However, it is important to also reflect on the impact of those who have required healthcare expertise but avoided seeking it for fear of catching Covid-19. A theme in the primary care survey was that 17% primary care staff reported their concerns about patients not seeking their services during the pandemic. Not all patients are happy to contact surgeries online and attendance at surgeries for non-Covid-19 issues has been predictably difficult for some patients. Notably, some vulnerable groups, such as the homeless, have experienced even greater difficulties in accessing services.

What next for GP leaders?

  1. Engaging the primary care workforce: Meeting patient’s needs will be highly dependent on a functioning resilient workforce who are engaged with new ways of working. The difficulties faced by fatigued clinicians have been highlighted (Mathew, 2021). The temptation to slip back into pre-pandemic parochial thinking must be resisted and we should look to lever advantages for workforce stability from working at scale.
  2. Empower and engage with the public: The voices of people in our community, particularly those with long term conditions, mental health problems and hard to reach groups can be heard through the co-production of solutions (Richardson and Scowcroft, 2020) and collaboration with social care and the private sector.  This is critically important as digital exclusion is more likely to affect people in lower income groups, people in social housing, people with disabilities, mental health problems, homeless people, and people whose first language is not English (NHS Digital, 2021). Digital exclusion is often linked with social exclusion and therefore impacts the wider determinants of health.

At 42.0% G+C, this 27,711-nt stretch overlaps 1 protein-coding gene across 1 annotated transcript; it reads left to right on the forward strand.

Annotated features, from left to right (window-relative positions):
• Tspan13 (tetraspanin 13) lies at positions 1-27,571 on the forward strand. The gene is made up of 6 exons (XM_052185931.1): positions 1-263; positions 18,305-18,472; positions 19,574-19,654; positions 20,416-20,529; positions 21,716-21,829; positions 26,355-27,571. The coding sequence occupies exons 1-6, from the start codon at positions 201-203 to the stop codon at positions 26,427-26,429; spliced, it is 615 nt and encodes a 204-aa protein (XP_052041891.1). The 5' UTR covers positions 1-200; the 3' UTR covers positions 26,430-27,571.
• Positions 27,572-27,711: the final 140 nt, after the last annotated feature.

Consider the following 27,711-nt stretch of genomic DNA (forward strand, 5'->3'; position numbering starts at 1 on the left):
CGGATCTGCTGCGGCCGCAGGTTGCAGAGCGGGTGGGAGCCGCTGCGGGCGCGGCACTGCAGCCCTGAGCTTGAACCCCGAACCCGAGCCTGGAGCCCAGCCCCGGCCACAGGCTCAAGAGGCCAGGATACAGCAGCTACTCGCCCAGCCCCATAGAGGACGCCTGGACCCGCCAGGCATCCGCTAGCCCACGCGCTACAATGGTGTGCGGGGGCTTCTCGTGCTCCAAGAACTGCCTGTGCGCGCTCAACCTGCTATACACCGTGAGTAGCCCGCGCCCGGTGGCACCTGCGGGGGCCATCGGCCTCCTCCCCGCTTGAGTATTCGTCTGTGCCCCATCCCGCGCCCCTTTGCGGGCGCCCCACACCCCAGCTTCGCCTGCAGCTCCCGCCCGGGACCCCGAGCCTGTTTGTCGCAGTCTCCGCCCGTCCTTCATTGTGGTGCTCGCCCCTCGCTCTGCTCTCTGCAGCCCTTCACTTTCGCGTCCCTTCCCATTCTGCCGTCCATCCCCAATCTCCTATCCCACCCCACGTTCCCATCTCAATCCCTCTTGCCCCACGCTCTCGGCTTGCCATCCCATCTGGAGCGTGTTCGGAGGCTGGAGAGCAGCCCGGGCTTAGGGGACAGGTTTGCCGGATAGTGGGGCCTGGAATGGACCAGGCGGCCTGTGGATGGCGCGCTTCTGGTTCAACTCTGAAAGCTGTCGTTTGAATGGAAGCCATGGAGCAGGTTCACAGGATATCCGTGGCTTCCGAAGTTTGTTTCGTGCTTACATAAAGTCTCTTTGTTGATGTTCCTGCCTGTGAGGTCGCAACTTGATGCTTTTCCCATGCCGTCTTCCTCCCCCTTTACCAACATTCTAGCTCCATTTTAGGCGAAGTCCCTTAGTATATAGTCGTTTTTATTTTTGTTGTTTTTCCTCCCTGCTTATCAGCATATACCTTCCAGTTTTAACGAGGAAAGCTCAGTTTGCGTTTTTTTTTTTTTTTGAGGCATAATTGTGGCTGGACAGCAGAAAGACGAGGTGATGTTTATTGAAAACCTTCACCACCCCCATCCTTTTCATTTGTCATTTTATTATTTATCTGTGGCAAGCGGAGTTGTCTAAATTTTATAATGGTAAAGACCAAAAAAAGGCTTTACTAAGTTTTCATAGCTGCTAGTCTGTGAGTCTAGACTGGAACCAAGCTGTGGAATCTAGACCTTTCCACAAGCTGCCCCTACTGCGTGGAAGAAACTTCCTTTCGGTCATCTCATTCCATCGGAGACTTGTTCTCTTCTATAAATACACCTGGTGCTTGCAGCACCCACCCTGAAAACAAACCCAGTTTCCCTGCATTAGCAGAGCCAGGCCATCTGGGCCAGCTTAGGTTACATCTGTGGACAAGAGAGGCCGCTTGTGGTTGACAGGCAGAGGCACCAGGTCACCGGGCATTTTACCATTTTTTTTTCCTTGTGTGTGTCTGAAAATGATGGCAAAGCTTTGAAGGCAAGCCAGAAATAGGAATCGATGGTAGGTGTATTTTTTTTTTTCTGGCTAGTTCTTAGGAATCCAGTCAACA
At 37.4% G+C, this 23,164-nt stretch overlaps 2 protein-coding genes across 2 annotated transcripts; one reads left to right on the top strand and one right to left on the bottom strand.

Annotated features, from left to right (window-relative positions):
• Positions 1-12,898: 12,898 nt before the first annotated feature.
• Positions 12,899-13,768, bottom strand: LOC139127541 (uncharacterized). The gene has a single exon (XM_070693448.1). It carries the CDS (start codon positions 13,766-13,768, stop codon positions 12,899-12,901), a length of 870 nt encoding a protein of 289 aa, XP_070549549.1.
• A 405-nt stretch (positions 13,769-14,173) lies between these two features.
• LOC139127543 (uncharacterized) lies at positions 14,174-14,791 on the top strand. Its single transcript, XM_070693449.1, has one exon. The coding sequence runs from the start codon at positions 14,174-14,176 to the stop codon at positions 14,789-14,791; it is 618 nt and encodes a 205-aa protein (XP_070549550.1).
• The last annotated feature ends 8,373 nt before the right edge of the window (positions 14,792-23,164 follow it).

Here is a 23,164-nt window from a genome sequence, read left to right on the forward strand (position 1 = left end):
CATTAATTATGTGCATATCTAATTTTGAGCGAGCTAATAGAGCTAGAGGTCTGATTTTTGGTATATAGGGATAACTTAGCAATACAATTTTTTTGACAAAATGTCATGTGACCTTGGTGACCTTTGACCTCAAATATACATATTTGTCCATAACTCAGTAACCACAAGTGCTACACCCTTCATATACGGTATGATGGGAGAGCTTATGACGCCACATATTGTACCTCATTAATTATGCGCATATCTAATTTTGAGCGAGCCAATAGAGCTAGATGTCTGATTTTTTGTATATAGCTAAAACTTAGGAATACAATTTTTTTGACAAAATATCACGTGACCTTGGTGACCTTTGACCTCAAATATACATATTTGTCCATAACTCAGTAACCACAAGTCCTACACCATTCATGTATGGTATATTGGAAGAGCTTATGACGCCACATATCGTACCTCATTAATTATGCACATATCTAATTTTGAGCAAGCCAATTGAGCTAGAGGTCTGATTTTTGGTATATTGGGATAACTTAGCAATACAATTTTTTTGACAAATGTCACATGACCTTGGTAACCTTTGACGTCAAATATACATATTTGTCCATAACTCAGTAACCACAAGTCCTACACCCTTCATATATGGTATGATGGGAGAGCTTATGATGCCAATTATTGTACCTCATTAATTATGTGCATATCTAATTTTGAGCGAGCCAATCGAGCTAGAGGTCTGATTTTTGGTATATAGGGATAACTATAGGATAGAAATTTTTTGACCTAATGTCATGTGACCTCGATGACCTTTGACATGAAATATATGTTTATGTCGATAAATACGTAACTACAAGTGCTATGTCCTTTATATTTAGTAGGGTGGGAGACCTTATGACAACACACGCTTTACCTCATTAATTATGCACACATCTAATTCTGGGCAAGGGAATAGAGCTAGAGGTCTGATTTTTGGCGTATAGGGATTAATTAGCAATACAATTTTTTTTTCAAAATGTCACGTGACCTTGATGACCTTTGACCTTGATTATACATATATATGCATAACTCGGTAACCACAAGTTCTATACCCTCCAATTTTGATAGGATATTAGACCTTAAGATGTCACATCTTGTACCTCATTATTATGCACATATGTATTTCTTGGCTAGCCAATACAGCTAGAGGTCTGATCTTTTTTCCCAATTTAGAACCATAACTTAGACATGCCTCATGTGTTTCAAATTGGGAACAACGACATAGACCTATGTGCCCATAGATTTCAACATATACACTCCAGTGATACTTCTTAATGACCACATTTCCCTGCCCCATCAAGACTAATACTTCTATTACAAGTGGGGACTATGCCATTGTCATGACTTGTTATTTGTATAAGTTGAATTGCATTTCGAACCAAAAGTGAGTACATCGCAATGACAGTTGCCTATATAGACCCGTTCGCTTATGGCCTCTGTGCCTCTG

3. Continue collaboration and working at scale: Primary Care Networks have led to the emergence of clinical leaders who realise that collaboration and working at scale, are essential for the delivery of primary care now and in the future. These themes are echoed in the future of health care white paper (GOV.UK , 2021) which anticipates greater integration between the NHS and social care. It is anticipated that better use of digital technology will form an important component of these changes.
  4. Consider the changes in workflow and demand: the necessary focus of staff on responding to the pandemic and vaccination campaigns has led to a backlog of specialist referral and procedures (Griffin S, 2020) and previously readily available investigations such as X-ray, open access CT or endoscopy are limited. Digital tools can support both managed demand and direct patient requests to ensure needs are fulfilled by the most appropriate team member in accordance with capacity. A demand-led service model understands what the demand is, recognises that it is consistent and predictable and ensures that the service provision is designed to match.